Sebastian Gorka is out. He was quietly one of the more controversial figures to roam free in the White House, a bastion of regular irresponsibility and problematic decision-making. There is some confusion as to whether or not he left on his own terms or whether the administration fired the national security aide. The method ultimately does not matter as much as the news of his demise in the government, though.

Goodbye Gorka

On Friday, the news broke that Gorka reportedly tendered his resignation. Later in the day, however, the White House claimed that he didn't resign, but was no longer part of the administration, implying that he was fired.

In a letter published in The Federalist, Gorka claimed that he was actually best suited to help the current administration by playing a role outside of it, echoing something ally Steve Bannon said recently after his own departure from the administration.

What exactly that means is unclear, but most departed figures from the White House end up in the media, in one capacity or another. Bannon, for instance, went back to Breitbart within hours of his dismissal from the administration. That's important in the case of Gorka, who was also a senior leader at the website before moving into a government role. The nationalist faction appears to be losing ground in the eyes of Donald Trump (or someone whispering in his ear), but they can still effectively play a part by propagating alt-right news.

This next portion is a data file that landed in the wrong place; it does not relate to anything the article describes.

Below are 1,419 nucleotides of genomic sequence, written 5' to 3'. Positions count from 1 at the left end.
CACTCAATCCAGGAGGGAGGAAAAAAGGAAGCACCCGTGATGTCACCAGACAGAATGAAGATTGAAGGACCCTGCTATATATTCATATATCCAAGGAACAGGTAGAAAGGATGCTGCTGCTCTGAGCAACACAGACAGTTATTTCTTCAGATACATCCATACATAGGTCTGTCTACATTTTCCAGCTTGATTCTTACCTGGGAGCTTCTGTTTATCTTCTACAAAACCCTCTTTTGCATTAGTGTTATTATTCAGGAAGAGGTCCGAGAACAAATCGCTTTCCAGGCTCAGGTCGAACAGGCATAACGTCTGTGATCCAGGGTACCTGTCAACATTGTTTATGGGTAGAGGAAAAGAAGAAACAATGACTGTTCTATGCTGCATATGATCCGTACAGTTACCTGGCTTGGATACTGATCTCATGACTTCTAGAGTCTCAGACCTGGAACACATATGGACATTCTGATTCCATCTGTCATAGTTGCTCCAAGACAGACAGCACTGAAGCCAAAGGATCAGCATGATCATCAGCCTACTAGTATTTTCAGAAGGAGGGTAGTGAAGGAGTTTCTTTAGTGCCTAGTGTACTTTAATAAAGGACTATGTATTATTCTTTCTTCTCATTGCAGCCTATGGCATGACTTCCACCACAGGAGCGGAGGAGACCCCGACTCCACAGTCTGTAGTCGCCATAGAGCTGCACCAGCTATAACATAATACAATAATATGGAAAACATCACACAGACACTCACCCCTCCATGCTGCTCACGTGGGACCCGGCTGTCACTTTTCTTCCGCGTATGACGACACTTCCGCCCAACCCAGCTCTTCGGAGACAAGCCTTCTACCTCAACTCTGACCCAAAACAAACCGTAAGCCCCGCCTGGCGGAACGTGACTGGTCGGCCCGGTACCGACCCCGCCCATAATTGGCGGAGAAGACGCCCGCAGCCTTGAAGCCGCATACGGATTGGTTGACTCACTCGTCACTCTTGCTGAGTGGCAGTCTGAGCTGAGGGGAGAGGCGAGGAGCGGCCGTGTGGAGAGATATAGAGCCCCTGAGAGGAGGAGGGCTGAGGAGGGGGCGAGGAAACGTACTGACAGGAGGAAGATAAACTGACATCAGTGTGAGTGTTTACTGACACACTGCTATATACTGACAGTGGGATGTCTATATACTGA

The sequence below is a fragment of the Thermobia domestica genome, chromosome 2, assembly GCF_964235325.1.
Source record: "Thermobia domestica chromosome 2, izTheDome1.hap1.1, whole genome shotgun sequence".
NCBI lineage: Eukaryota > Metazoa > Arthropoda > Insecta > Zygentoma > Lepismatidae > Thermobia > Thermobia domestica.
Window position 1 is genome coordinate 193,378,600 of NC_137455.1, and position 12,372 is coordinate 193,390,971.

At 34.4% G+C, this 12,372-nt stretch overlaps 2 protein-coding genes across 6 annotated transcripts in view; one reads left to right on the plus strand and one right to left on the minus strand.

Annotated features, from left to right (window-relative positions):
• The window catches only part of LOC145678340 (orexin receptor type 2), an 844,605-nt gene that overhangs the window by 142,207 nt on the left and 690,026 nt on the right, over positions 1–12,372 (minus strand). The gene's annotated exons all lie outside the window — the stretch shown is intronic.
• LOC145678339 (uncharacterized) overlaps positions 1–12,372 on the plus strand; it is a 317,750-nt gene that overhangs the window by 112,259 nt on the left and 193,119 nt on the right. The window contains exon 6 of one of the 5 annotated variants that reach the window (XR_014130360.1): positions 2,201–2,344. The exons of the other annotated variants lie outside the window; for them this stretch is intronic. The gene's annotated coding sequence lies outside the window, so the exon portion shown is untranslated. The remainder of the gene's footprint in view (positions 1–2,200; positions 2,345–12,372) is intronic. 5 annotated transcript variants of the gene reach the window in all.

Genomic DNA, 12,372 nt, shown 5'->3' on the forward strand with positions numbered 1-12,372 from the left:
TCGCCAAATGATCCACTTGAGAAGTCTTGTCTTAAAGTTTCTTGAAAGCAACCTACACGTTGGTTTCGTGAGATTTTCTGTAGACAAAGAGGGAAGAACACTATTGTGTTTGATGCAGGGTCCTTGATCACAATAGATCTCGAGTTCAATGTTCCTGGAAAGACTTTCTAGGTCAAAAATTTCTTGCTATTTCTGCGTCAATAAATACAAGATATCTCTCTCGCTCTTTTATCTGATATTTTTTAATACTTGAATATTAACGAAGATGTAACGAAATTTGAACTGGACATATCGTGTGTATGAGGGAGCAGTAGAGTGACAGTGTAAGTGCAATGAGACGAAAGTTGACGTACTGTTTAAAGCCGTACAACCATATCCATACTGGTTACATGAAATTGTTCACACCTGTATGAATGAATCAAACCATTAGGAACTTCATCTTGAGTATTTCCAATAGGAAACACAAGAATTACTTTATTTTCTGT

Gorka's problems

Outside of his ties with Bannon, Gorka had a variety of problems that emerged almost as soon as he entered the White House. For starters, it was never real clear if he was qualified to be a talking head and aide on the issue of terrorism, which was considered his specialty during his time with the administration.

He was also seen as being hostile towards the Muslim faith - unsurprising considering his nationalism ties, but unhelpful in the current political climate.

His biggest issue, however, is slightly related to an issue that is dogging the White House seven months into Trump's presidency: foreign ties. For Gorka, it wasn't Russia - it was Hungary.

His ties to the far-right in that country has manifested in endorsing racist factions in the country, writing op-eds for an anti-Semitic newspaper, and supposedly swearing his allegiance to a problematic group in the nation. Those issues didn't stop him from getting his job, but now he is without one as an indirect result.